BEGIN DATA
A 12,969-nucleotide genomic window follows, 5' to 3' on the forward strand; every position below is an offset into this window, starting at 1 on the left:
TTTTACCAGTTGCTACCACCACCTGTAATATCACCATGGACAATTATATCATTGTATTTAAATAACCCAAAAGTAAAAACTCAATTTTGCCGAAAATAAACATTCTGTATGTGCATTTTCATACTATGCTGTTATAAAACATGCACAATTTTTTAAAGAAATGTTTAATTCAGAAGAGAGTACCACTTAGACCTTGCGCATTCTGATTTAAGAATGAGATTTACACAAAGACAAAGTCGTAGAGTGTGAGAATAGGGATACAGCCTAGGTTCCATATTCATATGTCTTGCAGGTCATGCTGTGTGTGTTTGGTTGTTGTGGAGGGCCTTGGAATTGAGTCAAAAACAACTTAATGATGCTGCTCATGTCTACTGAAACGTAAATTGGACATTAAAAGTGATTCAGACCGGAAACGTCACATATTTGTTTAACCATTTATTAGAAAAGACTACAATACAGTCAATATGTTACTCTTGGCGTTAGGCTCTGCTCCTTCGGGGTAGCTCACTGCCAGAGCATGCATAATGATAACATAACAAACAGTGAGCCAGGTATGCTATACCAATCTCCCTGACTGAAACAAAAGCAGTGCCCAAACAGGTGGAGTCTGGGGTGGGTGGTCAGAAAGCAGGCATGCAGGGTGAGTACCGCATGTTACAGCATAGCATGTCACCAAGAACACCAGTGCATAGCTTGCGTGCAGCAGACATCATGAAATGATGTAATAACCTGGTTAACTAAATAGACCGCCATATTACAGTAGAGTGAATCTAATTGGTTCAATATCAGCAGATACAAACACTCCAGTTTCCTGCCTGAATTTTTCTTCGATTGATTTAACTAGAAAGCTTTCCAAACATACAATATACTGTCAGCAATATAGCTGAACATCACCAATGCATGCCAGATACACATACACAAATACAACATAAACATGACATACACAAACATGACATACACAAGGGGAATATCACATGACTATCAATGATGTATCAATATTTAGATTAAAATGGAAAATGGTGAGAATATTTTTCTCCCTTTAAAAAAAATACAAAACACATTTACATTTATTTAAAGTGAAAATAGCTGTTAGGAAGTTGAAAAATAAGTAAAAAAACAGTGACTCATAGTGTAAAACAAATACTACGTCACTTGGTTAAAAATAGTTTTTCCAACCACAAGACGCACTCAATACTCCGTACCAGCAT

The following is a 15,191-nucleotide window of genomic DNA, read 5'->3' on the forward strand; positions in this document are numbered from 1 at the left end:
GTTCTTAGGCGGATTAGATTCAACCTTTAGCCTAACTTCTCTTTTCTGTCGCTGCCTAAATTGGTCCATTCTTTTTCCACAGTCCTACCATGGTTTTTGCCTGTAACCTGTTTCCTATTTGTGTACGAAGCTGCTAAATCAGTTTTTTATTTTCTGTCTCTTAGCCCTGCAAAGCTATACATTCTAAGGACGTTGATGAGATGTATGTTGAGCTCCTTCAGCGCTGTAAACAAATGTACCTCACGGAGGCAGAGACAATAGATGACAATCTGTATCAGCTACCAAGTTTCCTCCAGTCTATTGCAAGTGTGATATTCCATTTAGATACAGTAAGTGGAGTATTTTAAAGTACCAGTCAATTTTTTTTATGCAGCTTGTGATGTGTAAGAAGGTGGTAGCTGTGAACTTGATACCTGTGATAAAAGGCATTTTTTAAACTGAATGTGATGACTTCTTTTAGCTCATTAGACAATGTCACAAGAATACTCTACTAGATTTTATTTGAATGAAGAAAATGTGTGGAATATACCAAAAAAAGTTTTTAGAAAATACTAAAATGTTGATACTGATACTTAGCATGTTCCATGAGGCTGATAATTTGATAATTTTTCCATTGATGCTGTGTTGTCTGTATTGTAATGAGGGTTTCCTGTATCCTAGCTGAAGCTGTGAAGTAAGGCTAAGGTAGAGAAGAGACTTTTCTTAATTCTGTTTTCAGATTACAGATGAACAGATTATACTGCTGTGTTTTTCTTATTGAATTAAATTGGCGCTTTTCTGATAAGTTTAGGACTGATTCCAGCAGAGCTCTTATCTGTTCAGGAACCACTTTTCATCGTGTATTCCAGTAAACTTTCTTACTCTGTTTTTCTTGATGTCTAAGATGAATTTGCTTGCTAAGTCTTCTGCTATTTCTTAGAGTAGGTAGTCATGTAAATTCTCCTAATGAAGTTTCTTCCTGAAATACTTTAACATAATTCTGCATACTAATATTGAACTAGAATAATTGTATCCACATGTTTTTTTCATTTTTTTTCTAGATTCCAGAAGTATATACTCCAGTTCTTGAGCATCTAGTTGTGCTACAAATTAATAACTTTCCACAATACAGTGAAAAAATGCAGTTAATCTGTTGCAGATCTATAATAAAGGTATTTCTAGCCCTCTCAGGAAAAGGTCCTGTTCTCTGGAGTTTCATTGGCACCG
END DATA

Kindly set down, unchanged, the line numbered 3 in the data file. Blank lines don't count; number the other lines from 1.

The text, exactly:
The following is a 15,191-nucleotide window of genomic DNA, read 5'->3' on the forward strand; positions in this document are numbered from 1 at the left end: